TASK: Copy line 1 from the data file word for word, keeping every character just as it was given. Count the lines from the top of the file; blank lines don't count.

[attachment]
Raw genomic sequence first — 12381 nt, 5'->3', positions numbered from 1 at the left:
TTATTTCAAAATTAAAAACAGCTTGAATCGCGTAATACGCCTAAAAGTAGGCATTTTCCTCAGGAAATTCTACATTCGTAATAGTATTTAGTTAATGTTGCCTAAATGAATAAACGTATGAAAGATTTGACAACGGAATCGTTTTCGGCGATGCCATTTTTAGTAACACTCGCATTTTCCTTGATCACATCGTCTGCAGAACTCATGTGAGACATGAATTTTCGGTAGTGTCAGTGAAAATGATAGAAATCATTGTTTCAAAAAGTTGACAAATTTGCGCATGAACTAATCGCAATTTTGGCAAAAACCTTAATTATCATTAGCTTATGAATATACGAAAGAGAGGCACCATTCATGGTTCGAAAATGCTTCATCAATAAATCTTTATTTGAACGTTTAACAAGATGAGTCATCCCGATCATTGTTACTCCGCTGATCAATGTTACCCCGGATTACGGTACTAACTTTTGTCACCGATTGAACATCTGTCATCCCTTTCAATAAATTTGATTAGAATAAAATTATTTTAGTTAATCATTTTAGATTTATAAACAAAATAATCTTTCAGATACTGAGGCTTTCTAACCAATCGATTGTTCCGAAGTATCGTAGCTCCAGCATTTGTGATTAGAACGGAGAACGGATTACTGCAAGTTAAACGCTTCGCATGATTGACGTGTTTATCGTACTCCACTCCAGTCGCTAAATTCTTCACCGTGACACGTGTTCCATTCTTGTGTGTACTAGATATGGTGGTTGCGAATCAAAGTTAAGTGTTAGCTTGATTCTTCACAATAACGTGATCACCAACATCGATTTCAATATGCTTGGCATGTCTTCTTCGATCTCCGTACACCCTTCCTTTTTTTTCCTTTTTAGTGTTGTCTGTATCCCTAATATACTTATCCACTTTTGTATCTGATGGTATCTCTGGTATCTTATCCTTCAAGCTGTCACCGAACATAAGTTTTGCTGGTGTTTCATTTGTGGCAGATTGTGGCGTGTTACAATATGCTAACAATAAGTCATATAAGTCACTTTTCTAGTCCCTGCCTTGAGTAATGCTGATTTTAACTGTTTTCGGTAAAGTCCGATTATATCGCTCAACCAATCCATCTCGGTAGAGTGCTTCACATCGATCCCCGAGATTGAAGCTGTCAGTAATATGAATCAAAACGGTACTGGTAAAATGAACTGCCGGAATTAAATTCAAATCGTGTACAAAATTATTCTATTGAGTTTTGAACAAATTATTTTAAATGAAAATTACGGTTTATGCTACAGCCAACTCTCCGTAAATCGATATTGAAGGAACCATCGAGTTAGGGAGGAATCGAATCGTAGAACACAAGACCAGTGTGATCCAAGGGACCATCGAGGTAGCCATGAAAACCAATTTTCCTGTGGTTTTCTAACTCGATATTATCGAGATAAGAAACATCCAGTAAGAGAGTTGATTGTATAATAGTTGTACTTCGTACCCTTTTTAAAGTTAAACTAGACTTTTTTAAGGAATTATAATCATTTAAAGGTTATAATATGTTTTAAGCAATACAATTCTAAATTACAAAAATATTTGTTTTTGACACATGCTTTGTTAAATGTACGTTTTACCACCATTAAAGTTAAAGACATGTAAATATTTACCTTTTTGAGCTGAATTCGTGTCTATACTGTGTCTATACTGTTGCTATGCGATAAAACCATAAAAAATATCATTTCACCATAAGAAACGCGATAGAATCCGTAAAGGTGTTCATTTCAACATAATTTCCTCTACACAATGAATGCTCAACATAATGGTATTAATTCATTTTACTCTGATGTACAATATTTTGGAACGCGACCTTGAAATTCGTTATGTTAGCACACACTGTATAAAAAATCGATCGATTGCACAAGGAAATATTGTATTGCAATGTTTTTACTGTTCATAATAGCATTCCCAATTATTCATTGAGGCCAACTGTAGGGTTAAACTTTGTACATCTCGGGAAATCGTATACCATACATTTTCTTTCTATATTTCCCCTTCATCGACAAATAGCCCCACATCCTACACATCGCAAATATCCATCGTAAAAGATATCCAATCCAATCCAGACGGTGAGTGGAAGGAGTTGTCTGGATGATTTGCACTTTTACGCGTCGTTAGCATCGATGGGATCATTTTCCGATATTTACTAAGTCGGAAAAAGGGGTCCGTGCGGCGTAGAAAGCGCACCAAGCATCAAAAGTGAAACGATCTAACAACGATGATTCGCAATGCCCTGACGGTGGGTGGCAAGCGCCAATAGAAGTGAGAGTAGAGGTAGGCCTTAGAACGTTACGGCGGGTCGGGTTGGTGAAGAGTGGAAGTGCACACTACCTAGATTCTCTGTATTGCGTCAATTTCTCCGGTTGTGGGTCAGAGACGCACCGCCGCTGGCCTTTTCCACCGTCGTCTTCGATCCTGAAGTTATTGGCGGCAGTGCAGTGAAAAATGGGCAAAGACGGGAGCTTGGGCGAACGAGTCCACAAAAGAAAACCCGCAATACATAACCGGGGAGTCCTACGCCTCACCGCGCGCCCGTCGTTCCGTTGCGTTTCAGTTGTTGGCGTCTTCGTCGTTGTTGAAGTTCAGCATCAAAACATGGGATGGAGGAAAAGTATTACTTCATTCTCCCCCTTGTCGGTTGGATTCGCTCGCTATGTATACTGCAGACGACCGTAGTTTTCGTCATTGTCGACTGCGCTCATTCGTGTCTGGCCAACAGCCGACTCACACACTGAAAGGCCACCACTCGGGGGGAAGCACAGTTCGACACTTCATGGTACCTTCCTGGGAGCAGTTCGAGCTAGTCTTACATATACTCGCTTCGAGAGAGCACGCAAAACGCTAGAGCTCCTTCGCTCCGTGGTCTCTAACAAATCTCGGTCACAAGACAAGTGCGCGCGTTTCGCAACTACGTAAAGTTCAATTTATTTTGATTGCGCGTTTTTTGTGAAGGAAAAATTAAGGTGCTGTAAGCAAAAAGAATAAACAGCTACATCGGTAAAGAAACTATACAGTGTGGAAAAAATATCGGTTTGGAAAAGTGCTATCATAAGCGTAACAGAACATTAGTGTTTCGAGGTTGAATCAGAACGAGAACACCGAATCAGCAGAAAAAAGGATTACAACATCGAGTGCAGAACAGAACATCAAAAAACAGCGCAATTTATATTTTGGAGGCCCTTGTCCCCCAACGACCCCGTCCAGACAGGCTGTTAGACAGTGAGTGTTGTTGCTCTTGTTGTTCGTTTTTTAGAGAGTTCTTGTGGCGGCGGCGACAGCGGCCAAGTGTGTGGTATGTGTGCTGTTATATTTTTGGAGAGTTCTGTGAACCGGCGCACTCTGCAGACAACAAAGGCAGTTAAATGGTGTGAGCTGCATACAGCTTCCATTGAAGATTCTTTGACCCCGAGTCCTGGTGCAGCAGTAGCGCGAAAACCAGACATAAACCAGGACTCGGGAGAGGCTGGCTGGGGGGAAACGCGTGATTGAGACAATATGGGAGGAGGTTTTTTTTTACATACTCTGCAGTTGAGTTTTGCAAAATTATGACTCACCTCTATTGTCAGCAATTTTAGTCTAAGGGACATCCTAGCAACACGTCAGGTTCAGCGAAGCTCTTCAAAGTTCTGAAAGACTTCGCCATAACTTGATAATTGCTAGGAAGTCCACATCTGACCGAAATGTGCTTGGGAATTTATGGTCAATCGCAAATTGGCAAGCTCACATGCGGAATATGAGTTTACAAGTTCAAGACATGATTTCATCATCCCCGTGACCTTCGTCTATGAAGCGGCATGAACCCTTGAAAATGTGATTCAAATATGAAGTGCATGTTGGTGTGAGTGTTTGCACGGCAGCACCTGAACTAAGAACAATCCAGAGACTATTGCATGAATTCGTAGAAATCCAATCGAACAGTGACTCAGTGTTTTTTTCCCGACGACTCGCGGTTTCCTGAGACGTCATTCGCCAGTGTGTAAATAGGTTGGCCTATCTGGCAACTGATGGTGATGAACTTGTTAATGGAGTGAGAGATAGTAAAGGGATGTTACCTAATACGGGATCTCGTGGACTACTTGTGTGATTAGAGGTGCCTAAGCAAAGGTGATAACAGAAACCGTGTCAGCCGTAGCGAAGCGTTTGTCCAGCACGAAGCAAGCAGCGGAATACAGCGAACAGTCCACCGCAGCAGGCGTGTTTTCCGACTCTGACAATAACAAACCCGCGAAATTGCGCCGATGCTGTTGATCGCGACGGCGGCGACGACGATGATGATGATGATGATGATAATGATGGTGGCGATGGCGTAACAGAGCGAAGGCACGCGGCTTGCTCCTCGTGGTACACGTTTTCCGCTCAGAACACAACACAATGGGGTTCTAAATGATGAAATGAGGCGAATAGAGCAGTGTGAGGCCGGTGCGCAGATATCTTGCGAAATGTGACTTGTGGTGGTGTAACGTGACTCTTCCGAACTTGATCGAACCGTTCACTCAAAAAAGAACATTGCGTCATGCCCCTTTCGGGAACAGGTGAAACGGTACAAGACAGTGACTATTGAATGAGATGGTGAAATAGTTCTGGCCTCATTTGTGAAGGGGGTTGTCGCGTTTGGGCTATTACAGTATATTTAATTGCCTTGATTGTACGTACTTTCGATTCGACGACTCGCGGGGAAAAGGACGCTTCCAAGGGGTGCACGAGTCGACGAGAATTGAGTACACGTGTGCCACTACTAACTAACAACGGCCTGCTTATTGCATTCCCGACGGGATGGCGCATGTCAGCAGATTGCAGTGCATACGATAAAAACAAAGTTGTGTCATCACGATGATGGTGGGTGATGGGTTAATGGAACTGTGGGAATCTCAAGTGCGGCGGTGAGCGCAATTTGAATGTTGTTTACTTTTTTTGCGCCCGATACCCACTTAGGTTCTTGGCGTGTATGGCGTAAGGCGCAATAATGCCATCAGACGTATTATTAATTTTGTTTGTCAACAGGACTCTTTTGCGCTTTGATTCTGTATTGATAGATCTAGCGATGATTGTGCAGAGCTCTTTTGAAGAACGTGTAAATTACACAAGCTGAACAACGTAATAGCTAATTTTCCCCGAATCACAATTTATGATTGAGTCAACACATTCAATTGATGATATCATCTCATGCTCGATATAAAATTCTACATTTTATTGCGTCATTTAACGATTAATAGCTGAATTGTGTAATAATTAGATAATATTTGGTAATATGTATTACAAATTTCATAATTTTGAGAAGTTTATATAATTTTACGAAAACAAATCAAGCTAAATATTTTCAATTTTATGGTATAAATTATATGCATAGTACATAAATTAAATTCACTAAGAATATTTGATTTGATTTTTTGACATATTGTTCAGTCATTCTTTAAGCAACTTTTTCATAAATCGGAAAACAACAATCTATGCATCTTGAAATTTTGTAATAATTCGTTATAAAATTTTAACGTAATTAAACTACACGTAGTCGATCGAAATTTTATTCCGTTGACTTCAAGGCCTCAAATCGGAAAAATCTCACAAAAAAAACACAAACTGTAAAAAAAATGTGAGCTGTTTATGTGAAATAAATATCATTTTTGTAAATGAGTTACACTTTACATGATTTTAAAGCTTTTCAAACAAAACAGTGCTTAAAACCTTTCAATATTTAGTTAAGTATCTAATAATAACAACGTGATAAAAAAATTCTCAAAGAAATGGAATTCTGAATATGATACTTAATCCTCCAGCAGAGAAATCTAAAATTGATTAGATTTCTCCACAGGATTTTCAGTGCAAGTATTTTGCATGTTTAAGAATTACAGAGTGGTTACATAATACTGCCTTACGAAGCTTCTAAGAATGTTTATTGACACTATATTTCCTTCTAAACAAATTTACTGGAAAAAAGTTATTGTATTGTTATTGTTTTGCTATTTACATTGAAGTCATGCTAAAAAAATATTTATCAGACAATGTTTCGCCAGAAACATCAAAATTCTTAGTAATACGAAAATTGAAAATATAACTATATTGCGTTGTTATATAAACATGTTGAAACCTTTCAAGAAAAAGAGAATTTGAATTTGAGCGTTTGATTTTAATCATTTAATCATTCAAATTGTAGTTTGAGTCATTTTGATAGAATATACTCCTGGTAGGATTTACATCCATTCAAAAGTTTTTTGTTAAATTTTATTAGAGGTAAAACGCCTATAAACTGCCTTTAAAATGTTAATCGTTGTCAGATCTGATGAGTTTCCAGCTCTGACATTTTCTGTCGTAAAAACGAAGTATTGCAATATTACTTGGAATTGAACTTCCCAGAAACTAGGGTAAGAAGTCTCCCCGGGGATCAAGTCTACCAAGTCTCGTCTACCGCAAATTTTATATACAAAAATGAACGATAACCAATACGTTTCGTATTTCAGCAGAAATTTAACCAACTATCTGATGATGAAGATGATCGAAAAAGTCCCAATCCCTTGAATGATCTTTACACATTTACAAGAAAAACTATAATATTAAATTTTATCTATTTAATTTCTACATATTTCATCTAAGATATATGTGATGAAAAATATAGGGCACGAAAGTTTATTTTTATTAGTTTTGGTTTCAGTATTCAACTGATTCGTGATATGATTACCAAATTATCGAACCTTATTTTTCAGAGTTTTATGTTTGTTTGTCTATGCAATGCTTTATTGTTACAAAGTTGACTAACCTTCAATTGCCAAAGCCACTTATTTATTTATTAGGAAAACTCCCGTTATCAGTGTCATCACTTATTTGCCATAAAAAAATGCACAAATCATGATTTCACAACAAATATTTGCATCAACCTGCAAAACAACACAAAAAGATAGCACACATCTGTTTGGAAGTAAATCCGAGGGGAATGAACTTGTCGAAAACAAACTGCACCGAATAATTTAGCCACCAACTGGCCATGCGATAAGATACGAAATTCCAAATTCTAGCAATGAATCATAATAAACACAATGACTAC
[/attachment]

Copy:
Raw genomic sequence first — 12381 nt, 5'->3', positions numbered from 1 at the left: